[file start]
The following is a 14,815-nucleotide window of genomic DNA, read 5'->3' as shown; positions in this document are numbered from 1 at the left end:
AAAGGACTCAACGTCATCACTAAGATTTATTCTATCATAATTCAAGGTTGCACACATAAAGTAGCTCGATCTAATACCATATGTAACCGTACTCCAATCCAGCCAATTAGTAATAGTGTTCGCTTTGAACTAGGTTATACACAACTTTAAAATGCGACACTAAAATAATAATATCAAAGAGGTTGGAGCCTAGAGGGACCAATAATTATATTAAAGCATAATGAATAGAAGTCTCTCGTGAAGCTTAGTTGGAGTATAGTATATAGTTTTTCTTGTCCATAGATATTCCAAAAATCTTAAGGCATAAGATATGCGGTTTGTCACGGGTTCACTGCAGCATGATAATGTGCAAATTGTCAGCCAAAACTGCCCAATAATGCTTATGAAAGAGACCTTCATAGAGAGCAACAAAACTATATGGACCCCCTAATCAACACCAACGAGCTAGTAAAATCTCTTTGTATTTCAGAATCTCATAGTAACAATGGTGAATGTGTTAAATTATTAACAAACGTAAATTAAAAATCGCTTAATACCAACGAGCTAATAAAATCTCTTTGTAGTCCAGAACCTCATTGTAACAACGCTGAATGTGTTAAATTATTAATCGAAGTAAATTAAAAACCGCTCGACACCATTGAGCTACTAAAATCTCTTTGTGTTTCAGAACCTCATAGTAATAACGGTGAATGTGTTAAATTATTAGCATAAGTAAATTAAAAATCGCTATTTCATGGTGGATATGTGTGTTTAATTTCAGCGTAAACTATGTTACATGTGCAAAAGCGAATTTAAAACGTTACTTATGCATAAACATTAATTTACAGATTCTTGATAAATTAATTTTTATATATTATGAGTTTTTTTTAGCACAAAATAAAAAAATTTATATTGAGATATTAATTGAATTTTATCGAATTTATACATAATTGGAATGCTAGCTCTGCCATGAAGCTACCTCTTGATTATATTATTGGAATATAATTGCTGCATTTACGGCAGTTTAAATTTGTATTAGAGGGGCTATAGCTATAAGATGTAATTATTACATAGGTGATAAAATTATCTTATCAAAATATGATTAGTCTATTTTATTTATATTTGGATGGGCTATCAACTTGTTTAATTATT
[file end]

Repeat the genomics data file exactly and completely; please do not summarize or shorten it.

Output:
The following is a 14,815-nucleotide window of genomic DNA, read 5'->3' as shown; positions in this document are numbered from 1 at the left end:
AAAGGACTCAACGTCATCACTAAGATTTATTCTATCATAATTCAAGGTTGCACACATAAAGTAGCTCGATCTAATACCATATGTAACCGTACTCCAATCCAGCCAATTAGTAATAGTGTTCGCTTTGAACTAGGTTATACACAACTTTAAAATGCGACACTAAAATAATAATATCAAAGAGGTTGGAGCCTAGAGGGACCAATAATTATATTAAAGCATAATGAATAGAAGTCTCTCGTGAAGCTTAGTTGGAGTATAGTATATAGTTTTTCTTGTCCATAGATATTCCAAAAATCTTAAGGCATAAGATATGCGGTTTGTCACGGGTTCACTGCAGCATGATAATGTGCAAATTGTCAGCCAAAACTGCCCAATAATGCTTATGAAAGAGACCTTCATAGAGAGCAACAAAACTATATGGACCCCCTAATCAACACCAACGAGCTAGTAAAATCTCTTTGTATTTCAGAATCTCATAGTAACAATGGTGAATGTGTTAAATTATTAACAAACGTAAATTAAAAATCGCTTAATACCAACGAGCTAATAAAATCTCTTTGTAGTCCAGAACCTCATTGTAACAACGCTGAATGTGTTAAATTATTAATCGAAGTAAATTAAAAACCGCTCGACACCATTGAGCTACTAAAATCTCTTTGTGTTTCAGAACCTCATAGTAATAACGGTGAATGTGTTAAATTATTAGCATAAGTAAATTAAAAATCGCTATTTCATGGTGGATATGTGTGTTTAATTTCAGCGTAAACTATGTTACATGTGCAAAAGCGAATTTAAAACGTTACTTATGCATAAACATTAATTTACAGATTCTTGATAAATTAATTTTTATATATTATGAGTTTTTTTTAGCACAAAATAAAAAAATTTATATTGAGATATTAATTGAATTTTATCGAATTTATACATAATTGGAATGCTAGCTCTGCCATGAAGCTACCTCTTGATTATATTATTGGAATATAATTGCTGCATTTACGGCAGTTTAAATTTGTATTAGAGGGGCTATAGCTATAAGATGTAATTATTACATAGGTGATAAAATTATCTTATCAAAATATGATTAGTCTATTTTATTTATATTTGGATGGGCTATCAACTTGTTTAATTATT